Asking for anything can be uncomfortable, particularly money. When it comes to haggling for a boost in your salary, it can get even more uncomfortable. The bargaining mindset really isn’t natural for most of us, particularly when it comes to conversations about salaries. In the U.S. we don’t have the same sort of bargaining mentality you see elsewhere around the world. Consider your last trip to the grocery store. Did you challenge any prices? The fact is we are conditioned to accept that the price offered is the price you pay, no questions asked. Unfortunately, this mentality has carried over to how we are compensated for our work. Consider these findings from a 2012 LinkedIn global salary survey around salary negotiation:
What's more, according to Salary.com:
Asking for a raise is about having a conversation. You shouldn’t feel that it needs to be contentious or adversarial. Managers are often just as anxious about these conversations as you are. Keep in mind, negotiating is a part of business and the squeaky wheel does in fact get the grease. The research has shown this. So, when mulling over whether to have that dreaded salary conversation, consider the following:
Get over it
Asking for money can feel a bit self-serving. However, keep in mind the greatest asset any company has is its employees. The cost to recruit and on-board a new hire is far greater than the cost of keeping a high potential employee happy, not to mention the hits to performance and morale that voluntary turnover can cause. Nobody cares more about you than you do. Don’t be afraid to step up and ask for what you deserve. This isn’t personal, it’s about business. Negotiating is an integral part of business and most managers understand this.
Know your value
If you want that raise, you are going to have to be a little self-aggrandizing. It’s just part of the process. Part of building up the nerve to have the conversation is assessing your value and being ready for some pushback from your boss. When preparing to make your case, sites like PayScale.com offer salary research tools that provide valuable information on salaries across a range of industries. Professional associations are also a great resource as they typically conduct salary surveys on a regular basis. Being armed with salary data from your industry is important.
The next step is to assess your value-add to the organization. The most powerful way to make an argument for a salary increase is to speak in terms of dollars. Break down your value-add in terms of revenue generation, cost savings, loss prevention, or return on investment. Even if your impact on these areas is indirect, do your best to demonstrate your connection to them. Also, be sure to reach out to satisfied clients, vendors, and business partners for testimonials and anecdotal stores that show your value. It’s all about making the case!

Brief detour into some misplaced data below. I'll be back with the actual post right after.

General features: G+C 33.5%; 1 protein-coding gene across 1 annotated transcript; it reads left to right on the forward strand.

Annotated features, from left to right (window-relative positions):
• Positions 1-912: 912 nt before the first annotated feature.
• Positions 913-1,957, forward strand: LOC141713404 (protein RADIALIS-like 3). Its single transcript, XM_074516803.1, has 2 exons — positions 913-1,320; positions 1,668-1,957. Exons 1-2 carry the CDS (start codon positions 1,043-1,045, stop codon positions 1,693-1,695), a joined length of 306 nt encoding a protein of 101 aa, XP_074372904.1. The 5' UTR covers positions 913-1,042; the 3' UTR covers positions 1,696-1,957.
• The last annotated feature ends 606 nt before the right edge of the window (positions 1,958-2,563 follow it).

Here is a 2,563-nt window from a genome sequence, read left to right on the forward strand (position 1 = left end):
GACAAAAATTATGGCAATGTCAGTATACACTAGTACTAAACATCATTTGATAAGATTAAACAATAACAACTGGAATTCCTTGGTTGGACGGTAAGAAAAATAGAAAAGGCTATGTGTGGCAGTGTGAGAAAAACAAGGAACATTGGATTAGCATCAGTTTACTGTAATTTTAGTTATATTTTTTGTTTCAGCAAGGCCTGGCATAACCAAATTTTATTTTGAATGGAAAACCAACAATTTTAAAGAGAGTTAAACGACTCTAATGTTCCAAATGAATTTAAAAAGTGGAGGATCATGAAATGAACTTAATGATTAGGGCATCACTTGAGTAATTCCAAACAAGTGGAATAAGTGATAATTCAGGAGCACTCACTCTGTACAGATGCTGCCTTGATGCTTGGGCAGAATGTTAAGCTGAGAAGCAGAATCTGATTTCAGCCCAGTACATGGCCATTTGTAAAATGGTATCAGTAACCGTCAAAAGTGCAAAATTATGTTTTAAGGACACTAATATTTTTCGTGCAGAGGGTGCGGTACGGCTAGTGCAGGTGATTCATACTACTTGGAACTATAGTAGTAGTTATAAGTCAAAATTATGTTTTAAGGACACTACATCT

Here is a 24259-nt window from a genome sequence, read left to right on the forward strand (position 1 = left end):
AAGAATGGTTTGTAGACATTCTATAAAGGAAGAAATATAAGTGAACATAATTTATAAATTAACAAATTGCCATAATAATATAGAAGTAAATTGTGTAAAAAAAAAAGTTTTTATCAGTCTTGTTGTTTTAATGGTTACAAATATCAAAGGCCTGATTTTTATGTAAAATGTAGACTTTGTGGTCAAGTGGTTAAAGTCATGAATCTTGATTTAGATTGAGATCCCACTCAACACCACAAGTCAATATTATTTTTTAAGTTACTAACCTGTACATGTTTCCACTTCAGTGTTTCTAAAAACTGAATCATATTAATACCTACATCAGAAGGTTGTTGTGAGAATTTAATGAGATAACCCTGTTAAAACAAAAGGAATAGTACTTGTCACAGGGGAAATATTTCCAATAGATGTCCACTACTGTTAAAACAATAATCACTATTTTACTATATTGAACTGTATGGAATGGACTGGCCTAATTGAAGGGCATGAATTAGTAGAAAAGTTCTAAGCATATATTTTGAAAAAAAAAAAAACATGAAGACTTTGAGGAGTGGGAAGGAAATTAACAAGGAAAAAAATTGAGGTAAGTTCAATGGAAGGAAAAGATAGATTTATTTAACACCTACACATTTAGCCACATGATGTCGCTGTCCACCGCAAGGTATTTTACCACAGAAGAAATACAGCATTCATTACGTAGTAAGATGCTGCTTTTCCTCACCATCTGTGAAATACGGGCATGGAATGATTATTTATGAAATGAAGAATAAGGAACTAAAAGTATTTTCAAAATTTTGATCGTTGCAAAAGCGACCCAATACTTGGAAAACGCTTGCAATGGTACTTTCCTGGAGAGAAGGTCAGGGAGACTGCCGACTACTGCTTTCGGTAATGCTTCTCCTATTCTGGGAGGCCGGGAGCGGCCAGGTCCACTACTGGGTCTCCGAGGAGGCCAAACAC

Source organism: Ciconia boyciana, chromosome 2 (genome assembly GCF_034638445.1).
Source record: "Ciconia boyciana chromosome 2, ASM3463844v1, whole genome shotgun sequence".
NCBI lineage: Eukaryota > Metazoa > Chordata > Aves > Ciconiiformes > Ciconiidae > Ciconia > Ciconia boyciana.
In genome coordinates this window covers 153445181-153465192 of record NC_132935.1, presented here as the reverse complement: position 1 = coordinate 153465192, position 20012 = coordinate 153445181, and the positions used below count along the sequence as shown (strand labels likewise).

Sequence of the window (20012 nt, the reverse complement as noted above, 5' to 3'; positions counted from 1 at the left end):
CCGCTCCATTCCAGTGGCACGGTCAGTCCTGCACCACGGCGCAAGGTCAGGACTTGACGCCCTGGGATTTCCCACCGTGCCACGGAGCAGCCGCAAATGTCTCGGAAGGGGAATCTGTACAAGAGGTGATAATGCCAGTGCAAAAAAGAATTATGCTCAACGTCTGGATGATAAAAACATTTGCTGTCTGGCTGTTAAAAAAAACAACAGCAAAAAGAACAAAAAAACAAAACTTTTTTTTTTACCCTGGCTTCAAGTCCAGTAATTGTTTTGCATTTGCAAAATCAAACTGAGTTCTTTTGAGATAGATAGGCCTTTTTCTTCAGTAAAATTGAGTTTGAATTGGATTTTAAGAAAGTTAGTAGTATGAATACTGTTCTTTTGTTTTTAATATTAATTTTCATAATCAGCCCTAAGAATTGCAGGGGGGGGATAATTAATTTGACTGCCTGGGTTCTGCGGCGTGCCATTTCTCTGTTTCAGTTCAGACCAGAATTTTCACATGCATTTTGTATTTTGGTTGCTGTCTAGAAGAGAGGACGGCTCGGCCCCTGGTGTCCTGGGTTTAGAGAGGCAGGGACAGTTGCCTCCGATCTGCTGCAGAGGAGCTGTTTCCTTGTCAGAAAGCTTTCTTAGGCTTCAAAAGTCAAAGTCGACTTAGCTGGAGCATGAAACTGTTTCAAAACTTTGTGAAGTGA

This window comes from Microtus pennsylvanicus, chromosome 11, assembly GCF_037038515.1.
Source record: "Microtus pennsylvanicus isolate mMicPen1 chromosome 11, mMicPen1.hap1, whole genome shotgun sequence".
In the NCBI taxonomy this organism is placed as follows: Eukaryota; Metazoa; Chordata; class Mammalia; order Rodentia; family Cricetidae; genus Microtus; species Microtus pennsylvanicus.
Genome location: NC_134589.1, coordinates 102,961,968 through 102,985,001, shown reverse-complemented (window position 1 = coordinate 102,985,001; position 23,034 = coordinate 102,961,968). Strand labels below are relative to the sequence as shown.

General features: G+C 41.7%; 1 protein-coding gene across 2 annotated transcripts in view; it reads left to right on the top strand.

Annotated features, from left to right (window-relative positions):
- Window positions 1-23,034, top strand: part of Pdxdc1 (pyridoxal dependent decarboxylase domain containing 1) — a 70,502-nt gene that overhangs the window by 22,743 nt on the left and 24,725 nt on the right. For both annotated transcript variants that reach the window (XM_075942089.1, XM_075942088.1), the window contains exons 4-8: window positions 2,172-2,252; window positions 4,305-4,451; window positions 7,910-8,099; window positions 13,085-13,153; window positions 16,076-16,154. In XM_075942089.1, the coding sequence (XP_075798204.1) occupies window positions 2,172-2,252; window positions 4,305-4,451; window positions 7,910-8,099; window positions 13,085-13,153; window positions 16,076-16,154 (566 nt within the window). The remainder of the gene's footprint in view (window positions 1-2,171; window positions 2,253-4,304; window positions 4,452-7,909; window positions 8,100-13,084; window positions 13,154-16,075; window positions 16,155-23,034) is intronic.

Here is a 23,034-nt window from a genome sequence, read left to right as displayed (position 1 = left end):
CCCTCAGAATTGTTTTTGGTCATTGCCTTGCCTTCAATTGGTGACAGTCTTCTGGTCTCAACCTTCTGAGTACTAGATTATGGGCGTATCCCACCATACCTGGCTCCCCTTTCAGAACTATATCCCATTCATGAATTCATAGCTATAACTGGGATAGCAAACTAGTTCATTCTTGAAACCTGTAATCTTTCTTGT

Time it right
Just like most of us, managers tend to have short memories and will often take a “what have you done for me lately” view of your value. Take advantage of this by coordinating your approach with the completion of a major project or a recent high profile win. Also, be sure to understand the compensation policies and process of your company. You don’t want to ask your boss for something they don’t have any control over. Often salary increases are tied to annual performance reviews (unfortunately) or fiscal calendars. Take these factors into account when deciding on the timing of your request.
Also, make sure you are in a positive state of mind and genuinely feel good about your work. According to the PayScale.com survey 44 percent of those who felt satisfied in their jobs got the raises they asked for where only 20 percent of those who felt dissatisfied were successful in getting the raises they asked for. Mindset matters!
Have an end-game
The last thing you want to be doing is figuring out your options while in the midst of a negotiation. You need to have your options ready before walking in the door. Any good salesperson walks in to a negotiation knowing what they want to walk out with. You should have a defined salary range in mind along with other negotiating chips like vacation time, flex time, health benefits, child care, and expense accounts. Be sure to shoot high and have a minimum goal in mind that combines all aspects of your compensation package.
Bottom line: By not asking, you guarantee yourself a no!